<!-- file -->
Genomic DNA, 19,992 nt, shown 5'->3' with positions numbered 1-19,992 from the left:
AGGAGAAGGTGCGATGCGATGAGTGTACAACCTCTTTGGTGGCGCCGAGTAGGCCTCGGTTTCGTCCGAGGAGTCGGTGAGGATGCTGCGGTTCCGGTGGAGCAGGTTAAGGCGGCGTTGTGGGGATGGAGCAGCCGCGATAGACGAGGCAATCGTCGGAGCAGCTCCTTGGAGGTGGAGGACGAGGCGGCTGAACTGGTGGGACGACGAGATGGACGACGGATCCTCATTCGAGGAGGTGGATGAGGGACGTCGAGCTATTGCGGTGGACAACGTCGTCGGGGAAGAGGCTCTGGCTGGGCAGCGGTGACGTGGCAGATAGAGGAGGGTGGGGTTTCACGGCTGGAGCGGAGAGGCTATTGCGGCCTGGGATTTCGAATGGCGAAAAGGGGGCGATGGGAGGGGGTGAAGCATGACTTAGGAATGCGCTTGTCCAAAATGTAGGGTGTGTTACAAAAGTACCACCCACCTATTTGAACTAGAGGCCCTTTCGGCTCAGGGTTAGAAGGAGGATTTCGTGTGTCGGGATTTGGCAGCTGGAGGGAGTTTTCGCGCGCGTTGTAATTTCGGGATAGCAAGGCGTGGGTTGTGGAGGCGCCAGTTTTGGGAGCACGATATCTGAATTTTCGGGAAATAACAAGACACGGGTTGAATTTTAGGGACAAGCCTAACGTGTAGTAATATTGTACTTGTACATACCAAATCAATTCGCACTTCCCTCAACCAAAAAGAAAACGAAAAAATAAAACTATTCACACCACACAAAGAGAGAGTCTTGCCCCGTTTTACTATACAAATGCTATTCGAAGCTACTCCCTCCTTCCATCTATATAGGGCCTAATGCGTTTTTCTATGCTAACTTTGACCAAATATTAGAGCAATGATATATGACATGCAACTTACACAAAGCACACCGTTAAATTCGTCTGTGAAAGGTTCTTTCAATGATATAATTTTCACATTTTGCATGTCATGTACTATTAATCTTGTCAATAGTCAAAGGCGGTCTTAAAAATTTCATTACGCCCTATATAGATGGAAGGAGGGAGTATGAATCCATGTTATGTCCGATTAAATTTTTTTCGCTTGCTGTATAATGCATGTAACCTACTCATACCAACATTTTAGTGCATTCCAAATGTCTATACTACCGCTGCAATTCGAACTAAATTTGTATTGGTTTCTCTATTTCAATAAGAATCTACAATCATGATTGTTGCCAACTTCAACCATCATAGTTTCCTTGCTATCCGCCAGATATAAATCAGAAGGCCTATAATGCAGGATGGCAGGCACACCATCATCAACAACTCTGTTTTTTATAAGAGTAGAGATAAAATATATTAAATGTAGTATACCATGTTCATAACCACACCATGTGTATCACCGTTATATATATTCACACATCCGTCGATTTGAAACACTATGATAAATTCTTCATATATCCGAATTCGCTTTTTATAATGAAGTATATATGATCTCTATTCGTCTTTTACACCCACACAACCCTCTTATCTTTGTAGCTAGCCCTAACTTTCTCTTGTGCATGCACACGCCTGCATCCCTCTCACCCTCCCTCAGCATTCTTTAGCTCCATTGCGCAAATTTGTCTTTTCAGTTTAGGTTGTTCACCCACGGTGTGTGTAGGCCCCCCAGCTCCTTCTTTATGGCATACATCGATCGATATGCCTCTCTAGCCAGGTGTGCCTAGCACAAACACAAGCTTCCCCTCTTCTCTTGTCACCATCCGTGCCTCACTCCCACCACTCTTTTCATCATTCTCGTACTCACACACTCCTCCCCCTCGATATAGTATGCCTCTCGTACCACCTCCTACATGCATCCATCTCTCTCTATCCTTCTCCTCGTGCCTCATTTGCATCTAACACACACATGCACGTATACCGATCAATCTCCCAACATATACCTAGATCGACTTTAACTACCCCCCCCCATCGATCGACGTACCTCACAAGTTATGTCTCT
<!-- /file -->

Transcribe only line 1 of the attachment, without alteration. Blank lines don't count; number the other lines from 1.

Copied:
Genomic DNA, 19,992 nt, shown 5'->3' with positions numbered 1-19,992 from the left: